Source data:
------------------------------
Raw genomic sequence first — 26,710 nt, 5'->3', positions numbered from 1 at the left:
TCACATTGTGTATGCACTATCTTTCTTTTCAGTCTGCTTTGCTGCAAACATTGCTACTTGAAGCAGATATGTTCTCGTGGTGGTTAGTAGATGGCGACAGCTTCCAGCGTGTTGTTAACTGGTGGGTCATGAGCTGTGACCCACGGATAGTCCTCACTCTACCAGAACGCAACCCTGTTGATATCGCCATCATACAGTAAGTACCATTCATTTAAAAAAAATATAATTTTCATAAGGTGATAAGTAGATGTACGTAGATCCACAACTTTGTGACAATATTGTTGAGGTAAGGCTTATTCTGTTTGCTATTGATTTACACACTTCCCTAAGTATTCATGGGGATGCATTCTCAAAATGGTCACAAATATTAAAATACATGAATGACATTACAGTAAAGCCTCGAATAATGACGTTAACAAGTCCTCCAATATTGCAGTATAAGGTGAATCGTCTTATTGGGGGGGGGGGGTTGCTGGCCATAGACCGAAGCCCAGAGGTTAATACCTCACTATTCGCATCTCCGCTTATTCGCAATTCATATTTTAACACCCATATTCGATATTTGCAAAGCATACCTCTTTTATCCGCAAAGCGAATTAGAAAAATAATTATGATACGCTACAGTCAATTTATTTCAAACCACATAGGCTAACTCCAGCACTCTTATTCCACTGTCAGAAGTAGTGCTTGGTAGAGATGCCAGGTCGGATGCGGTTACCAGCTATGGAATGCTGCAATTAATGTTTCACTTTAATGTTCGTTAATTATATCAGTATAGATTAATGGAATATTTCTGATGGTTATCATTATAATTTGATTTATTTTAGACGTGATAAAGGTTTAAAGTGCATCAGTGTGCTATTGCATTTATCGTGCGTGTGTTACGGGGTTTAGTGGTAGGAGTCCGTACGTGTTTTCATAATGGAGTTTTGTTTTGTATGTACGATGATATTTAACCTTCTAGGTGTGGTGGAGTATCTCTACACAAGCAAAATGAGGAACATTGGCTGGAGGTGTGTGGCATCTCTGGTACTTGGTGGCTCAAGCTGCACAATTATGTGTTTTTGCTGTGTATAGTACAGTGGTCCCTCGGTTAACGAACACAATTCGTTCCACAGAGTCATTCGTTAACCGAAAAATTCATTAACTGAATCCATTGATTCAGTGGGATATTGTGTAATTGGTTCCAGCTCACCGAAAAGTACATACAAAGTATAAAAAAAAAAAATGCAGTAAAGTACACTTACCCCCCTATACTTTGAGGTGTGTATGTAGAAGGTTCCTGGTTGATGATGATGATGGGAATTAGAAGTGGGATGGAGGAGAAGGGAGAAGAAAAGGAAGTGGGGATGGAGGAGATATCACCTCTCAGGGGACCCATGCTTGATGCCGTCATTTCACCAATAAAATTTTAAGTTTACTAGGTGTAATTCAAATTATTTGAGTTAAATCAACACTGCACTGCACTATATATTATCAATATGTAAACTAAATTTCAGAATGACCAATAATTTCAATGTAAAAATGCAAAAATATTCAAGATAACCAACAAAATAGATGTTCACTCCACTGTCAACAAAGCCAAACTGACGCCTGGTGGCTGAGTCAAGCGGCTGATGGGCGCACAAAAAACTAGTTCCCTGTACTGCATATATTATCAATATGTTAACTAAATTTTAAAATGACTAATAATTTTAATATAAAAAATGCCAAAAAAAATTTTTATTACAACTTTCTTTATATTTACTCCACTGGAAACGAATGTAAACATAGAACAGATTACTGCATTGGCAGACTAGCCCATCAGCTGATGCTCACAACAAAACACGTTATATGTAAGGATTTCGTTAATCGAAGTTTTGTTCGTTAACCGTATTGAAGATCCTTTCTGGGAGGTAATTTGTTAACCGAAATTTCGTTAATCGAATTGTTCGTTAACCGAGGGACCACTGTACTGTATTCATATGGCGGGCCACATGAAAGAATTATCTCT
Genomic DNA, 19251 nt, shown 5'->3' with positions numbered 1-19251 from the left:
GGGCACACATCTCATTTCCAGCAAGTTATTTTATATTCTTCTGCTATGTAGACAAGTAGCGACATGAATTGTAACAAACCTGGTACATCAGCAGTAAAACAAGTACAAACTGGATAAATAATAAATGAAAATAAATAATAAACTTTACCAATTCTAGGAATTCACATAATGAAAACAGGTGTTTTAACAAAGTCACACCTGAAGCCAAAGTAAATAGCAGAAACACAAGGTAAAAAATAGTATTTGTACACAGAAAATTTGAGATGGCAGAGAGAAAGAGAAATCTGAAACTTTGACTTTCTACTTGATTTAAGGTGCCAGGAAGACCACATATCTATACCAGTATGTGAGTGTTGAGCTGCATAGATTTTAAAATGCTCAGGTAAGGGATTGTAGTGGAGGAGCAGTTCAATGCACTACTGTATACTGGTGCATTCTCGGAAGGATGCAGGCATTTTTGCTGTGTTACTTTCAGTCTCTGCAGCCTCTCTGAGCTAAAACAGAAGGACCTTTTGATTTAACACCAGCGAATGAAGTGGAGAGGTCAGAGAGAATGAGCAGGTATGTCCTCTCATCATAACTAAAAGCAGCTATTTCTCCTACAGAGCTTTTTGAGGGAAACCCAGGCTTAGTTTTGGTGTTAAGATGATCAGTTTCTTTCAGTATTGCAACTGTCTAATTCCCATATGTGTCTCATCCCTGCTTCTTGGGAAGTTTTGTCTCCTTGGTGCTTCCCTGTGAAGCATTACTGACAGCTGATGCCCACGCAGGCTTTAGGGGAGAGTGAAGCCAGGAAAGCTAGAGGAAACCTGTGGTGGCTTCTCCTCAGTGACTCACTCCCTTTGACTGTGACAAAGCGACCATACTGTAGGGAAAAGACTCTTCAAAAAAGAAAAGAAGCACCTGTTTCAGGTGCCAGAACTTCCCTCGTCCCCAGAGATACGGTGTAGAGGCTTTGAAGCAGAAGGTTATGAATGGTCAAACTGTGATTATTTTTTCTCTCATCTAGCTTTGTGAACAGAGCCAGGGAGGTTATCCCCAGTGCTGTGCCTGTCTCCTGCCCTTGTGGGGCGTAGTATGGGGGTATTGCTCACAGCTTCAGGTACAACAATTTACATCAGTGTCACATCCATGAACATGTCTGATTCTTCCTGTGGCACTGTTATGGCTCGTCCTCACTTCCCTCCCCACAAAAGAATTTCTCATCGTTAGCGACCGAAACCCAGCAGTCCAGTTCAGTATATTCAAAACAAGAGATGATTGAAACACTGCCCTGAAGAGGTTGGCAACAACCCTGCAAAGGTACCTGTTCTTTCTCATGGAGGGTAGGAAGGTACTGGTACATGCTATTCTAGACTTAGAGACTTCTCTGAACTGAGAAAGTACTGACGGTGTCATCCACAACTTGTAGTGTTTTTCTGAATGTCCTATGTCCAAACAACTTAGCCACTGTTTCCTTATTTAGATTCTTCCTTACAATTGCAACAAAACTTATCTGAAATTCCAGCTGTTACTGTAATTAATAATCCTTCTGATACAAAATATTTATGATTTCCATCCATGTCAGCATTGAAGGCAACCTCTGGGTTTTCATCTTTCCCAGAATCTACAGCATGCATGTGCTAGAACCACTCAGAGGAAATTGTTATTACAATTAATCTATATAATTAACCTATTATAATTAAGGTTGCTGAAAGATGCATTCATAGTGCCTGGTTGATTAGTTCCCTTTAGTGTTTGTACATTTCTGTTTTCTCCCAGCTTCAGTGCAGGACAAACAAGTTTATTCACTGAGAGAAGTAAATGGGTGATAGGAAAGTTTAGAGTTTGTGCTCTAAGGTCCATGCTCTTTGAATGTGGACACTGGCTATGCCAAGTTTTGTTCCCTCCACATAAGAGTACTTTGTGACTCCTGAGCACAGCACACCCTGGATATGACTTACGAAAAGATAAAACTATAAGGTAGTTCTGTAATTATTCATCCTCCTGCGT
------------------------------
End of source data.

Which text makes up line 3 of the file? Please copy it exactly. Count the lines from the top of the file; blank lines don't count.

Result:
Genomic DNA, 19251 nt, shown 5'->3' with positions numbered 1-19251 from the left: